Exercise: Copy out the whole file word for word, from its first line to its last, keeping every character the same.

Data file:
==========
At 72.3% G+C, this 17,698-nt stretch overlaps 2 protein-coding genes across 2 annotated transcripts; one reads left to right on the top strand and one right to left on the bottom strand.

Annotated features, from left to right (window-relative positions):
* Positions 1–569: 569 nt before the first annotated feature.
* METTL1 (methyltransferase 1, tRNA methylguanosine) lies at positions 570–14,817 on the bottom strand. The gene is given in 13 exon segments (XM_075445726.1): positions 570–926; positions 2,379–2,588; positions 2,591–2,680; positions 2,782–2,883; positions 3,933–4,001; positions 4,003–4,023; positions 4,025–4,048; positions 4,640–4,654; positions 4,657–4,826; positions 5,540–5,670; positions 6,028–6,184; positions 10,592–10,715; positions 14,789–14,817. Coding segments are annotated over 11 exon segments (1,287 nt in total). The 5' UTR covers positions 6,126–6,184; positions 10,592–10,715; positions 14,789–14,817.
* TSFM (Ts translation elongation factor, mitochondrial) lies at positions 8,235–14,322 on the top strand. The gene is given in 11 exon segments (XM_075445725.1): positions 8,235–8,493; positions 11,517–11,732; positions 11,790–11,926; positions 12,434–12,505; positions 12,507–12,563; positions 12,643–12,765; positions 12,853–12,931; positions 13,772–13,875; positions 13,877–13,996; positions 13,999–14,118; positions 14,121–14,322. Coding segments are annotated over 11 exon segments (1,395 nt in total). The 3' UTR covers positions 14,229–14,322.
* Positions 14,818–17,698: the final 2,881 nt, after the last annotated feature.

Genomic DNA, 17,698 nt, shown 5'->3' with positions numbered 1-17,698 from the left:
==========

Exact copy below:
At 72.3% G+C, this 17,698-nt stretch overlaps 2 protein-coding genes across 2 annotated transcripts; one reads left to right on the top strand and one right to left on the bottom strand.

Annotated features, from left to right (window-relative positions):
* Positions 1–569: 569 nt before the first annotated feature.
* METTL1 (methyltransferase 1, tRNA methylguanosine) lies at positions 570–14,817 on the bottom strand. The gene is given in 13 exon segments (XM_075445726.1): positions 570–926; positions 2,379–2,588; positions 2,591–2,680; positions 2,782–2,883; positions 3,933–4,001; positions 4,003–4,023; positions 4,025–4,048; positions 4,640–4,654; positions 4,657–4,826; positions 5,540–5,670; positions 6,028–6,184; positions 10,592–10,715; positions 14,789–14,817. Coding segments are annotated over 11 exon segments (1,287 nt in total). The 5' UTR covers positions 6,126–6,184; positions 10,592–10,715; positions 14,789–14,817.
* TSFM (Ts translation elongation factor, mitochondrial) lies at positions 8,235–14,322 on the top strand. The gene is given in 11 exon segments (XM_075445725.1): positions 8,235–8,493; positions 11,517–11,732; positions 11,790–11,926; positions 12,434–12,505; positions 12,507–12,563; positions 12,643–12,765; positions 12,853–12,931; positions 13,772–13,875; positions 13,877–13,996; positions 13,999–14,118; positions 14,121–14,322. Coding segments are annotated over 11 exon segments (1,395 nt in total). The 3' UTR covers positions 14,229–14,322.
* Positions 14,818–17,698: the final 2,881 nt, after the last annotated feature.

Genomic DNA, 17,698 nt, shown 5'->3' with positions numbered 1-17,698 from the left: